Four Facts About ESG Beliefs and Investor Portfolio by Stefano Giglio, Matteo Maggiori, Johannes Stroebel, Zhenhao Tan, Stephen Utkus & Xiao Xu
We analyze survey data on ESG beliefs and preferences in a large panel of retail investors linked to administrative data on their investment portfolios. The survey elicits investors’ expectations of long-term ESG equity returns and asks about their motivations, if any, to invest in ESG assets. We document four facts. First, investors generally expected ESG investments to underperform the market. Between mid-2021 and late-2022, the average expected 10-year annualized return of ESG investments relative to the overall stock market was –1.4%. Second, there is substantial heterogeneity across investors in their ESG return expectations and their motives for ESG investing: 45% of survey respondents do not see any reason to invest in ESG, 25% are primarily motivated by ethical considerations, 22% are driven by climate hedging motives, and 7% are motivated by return expectations. Third, there is a link between individuals’ reported ESG investment motives and their actual investment behaviors, with the highest ESG portfolio holdings among individuals who report ethics-driven investment motives. Fourth, financial considerations matter independently of other investment motives: we find meaningful ESG holdings only for investors who expect these investments to outperform the market, even among those investors who reported that their most important ESG investment motives were ethical or hedging reasons.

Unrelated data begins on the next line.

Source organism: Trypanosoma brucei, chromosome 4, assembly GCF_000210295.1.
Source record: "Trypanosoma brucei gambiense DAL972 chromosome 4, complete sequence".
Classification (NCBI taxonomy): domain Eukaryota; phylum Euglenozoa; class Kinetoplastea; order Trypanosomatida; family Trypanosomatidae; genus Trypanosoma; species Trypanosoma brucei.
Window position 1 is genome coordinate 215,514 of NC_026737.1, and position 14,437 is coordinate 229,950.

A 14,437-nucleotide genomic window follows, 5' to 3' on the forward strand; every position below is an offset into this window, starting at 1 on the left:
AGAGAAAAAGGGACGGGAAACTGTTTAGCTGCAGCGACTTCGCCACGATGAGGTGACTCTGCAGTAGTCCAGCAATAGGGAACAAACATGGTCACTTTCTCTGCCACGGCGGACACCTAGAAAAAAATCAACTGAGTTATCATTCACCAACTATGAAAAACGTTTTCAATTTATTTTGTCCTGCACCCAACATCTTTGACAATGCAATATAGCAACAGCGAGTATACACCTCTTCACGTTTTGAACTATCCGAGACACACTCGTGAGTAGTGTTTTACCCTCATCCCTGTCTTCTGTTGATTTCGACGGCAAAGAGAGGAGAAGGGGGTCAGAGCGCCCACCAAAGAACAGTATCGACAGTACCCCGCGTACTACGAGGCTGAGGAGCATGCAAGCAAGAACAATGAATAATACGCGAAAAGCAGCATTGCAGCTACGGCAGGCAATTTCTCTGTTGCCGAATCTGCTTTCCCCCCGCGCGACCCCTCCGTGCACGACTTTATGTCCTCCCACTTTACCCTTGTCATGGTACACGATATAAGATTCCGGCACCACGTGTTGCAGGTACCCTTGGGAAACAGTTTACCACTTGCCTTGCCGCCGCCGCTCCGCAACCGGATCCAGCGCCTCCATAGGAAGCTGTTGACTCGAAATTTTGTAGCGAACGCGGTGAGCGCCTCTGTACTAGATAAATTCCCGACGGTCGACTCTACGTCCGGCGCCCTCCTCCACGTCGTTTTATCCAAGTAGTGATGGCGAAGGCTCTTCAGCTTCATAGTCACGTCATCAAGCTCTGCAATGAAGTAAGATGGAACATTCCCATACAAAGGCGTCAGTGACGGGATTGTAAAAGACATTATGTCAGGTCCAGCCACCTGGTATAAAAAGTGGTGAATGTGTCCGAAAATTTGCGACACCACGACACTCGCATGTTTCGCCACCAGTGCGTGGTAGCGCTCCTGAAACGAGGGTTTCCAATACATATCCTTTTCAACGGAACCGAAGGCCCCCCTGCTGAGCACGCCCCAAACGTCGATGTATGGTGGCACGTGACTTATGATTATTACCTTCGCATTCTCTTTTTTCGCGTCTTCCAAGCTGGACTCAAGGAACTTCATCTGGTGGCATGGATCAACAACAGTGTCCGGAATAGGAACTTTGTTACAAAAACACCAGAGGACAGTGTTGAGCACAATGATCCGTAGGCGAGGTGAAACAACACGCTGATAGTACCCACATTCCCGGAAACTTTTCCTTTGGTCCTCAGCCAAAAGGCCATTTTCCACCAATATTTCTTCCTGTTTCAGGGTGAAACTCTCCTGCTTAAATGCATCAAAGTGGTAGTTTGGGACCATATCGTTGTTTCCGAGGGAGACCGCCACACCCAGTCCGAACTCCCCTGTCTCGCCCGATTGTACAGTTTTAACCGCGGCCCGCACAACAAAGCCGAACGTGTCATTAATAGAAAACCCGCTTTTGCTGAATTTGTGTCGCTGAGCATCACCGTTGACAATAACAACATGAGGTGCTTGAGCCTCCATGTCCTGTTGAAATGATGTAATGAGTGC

Counterproductive Sustainable Investing: The Impact Elasticity of Brown and Green Firms by Sam Hartzmark and Kelly Shue
We develop a new measure of impact elasticity, defined as a firm's change in environmental impact due to a change in its cost of capital. We show empirically that a reduction in financing costs for firms that are already green leads to small improvements in impact at best. In contrast, increasing financing costs for brown firms leads to large negative changes in firm impact. Thus, sustainable investing that directs capital away from brown firms and toward green firms may be counterproductive, in that it makes brown firms more brown without making green firms more green. We further show that brown firms face very weak incentives to become more green. Due to a mistaken focus on percentage reductions in emissions, the sustainable investing movement primarily rewards green firms for economically trivial reductions in their already low levels of emissions.